Why is SEPTEMBER 8 National Ampersand Day?

National Ampersand Day logo

“Can we spell it with ampersands?”

Probably no other holiday or observance day’s date has been determined with the particular criteria as National Ampersand Day. That criteria, quite simply, was “Can we spell it with ampersands?”

The word “SEPTEMBER” and the numeral “8” were selected specifically because, using a certain typestyle for each ampersand, you can “spell out” the date with ampersands, as shown here, wherein each ampersand resembles the character it stands in for. 

Ampersand Day logotype


The ampersands here are used much the same as pictographs or hieroglyphics, which simply means “recognizable pictures of the things represented.” This has rendered a unique, visually descriptive logotype, spelling out of the designated date of National Ampersand Day. (The official National Ampersand Day logo, which is circular, is shown a few paragraphs down.)

For you typophiles, here are the fonts & families used in the September 8 logotype:


Ampersand Day font callouts


Aside from three characters, each ampersand in a specific font resembles a letter and the number. Just a glance tells you it says “September.” The “8” might take a moment or two. Only the P, M & R don’t fit in. But if one of you sharp-witted ampersand fans has a suitable idea for any of those letters, drop it in the suggestion box

While we’re at it—for you extreme typophiles & amperfans—here are the font families used in the official National Ampersand Day logo:

National Ampersand Day logolarge ampersand: Garamond (Monotype), modified
“national ampersand day”: Garamond (Adobe)
“fun fabulous functional”: Helvetica
ampersand following fun: Caslon 540
ampersand following fabulous: Vivaldi
ampersand following functional: Baskerville


♥  ♥  ♥  ♥  ♥  ♥  ♥  ♥  ♥  ♥  ♥  ♥ ♥ ♥ ♥ ♥ ♥ ♥ ♥ ♥ ♥ 

Wish someone special a
on September 8

Happy Ampersand Birthday

Do you know a Birthday Boy or a Birthday Girl whose special day falls on National Ampersand Day, September 8?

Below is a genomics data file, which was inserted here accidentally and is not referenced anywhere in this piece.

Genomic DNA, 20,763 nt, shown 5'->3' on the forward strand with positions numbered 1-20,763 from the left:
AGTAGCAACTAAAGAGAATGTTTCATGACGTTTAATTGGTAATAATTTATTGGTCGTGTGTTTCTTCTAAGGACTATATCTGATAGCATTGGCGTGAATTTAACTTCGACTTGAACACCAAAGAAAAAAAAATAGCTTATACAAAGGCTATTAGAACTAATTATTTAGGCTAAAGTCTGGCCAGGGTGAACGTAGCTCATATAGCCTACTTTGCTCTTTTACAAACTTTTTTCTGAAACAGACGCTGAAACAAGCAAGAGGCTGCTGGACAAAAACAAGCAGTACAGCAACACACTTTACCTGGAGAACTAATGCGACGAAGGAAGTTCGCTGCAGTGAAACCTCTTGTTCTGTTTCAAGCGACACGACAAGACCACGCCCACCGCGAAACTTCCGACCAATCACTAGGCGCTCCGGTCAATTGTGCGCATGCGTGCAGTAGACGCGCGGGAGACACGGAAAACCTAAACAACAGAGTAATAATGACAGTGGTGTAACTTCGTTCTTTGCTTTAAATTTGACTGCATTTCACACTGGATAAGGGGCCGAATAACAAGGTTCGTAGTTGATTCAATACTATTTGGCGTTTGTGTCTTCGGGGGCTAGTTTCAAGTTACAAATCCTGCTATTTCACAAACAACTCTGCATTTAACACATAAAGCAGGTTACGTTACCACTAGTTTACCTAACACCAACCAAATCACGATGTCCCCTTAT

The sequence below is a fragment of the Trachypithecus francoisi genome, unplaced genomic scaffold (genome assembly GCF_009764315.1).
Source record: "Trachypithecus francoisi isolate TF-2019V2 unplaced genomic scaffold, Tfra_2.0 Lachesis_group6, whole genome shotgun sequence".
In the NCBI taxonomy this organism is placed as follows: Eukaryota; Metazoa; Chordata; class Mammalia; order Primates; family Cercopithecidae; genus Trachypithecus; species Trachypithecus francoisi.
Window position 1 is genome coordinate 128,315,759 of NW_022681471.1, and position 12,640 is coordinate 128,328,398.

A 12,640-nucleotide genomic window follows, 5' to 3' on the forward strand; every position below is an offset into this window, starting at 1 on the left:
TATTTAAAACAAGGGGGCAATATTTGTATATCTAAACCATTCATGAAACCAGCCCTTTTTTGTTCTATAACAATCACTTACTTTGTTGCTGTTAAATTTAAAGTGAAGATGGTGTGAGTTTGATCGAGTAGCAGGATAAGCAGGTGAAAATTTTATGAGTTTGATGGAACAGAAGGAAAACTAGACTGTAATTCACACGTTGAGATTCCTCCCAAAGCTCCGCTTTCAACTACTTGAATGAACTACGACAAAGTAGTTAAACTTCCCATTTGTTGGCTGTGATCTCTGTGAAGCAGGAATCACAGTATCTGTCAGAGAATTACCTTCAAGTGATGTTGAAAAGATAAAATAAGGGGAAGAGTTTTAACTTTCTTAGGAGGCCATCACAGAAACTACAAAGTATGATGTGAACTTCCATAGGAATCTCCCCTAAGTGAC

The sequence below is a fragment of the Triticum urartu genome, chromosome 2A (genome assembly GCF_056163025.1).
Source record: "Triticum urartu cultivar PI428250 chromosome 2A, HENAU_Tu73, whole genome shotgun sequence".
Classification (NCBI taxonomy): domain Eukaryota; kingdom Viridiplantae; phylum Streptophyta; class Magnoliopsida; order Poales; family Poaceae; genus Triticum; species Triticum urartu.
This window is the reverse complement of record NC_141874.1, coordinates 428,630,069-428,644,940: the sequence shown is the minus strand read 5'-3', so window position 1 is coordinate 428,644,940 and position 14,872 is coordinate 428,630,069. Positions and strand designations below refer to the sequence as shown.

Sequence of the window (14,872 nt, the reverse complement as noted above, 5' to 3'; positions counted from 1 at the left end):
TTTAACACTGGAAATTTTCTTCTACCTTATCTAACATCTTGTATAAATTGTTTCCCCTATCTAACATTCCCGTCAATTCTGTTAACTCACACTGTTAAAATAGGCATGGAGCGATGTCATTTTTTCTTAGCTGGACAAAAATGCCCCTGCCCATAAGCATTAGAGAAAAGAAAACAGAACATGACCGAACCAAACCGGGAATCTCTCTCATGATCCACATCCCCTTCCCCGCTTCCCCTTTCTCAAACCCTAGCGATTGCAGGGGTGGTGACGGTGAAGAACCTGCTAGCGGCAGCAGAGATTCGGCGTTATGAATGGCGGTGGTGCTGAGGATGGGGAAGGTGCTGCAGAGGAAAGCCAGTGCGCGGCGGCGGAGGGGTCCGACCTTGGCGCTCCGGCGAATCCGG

Send them this link to their own Birthday Page featuring the stylish greeting you see above:



♥  ♥  ♥  ♥  ♥  ♥  ♥  ♥  ♥  ♥  ♥  ♥ ♥ ♥ ♥ ♥ ♥ ♥ ♥ ♥ ♥ 


More about the ampersand

Did You Know…

& The ampersand used to be the last letter of the alphabet?

&  The ampersand is a ligature of “e” & “t”? That’s et in Latin, meaning “and.”

&  The word “ampersand” is a slurring of “real words” run together over time?

&  The plus sign is actually an ampersand?

Read about these & other fun facts here.



Applaud the Ampersand

Celebrate National Ampersand Day by having fun with it:

&  Use lots & lots of ampersands!

&  Substitute “&” for “and” in everything you write.

&  Think of syllable replacements such as &roid, c&elabra, b&.

&  Send friends whose names contain “and” a special note — &y, &rea, Alex&er, Gr&ma.

&  Design new styles of ampersands. (Remember, the ampersand represents the letters “et.”)

&  Use #AmpersandDay & #AmperArt on social media.

&  Tell your friends to visit AmperArt.com.

&  Send anyone whose birthday is September 8 this Happy Birthday link: 


Subscribe to AmperArt here & now!

Receive a fun & fabulous & absolutely free ampersand art print download, suitable for gallery-quality printing & framing, each & every month! There’s always a story behind the artwork & a colophon of production notes, fonts & credits.



#1 Art & Design

#1 Art & Design

#1 Art & Design
Click to view full-size or download hi-rez image for gallery-quality printing and framing.
This is a high-resolution pdf & may take a few minutes to download.
Find printing tips & framing ideas here.

This is the piece that launched AmperArt: #1 Art & Design.

It was created as a postcard concept to showcase my graphic design talent — specifically concept, layout, lettering, typography & execution — to agencies & marketing departments.

AmperArt Issues

I never did commence that postcard campaign, but did post the first few designs on an early blog.* After receiving a lot of positive comments I realized there are a lot of ampersand fans out there (I call them amperfans) so decided to create more of these layouts, each featuring “the ampersand as fun & fabulous art,” as the slogan now professes. After more exhuberant response, I created a website dedicated just to the ampersand, AmperArt.com, vowing to create & release one AmperArt design per month. I keep all the original artwork safely in a “digital vault” so it can be reproduced at its original size, usually 20″ x 30″, should anyone ever ask for a large giclee to hang on their wall, or if I ever get the crazy urge to exhibit the AmperArt collection in a gallery. For now, though, each creation is formatted into an 11″ x 17″ poster, issued free with each release. The files are high resolution, suitable for gallery-quality printing. Here are some printing & framing ideas.

Concept for #1 Art & Design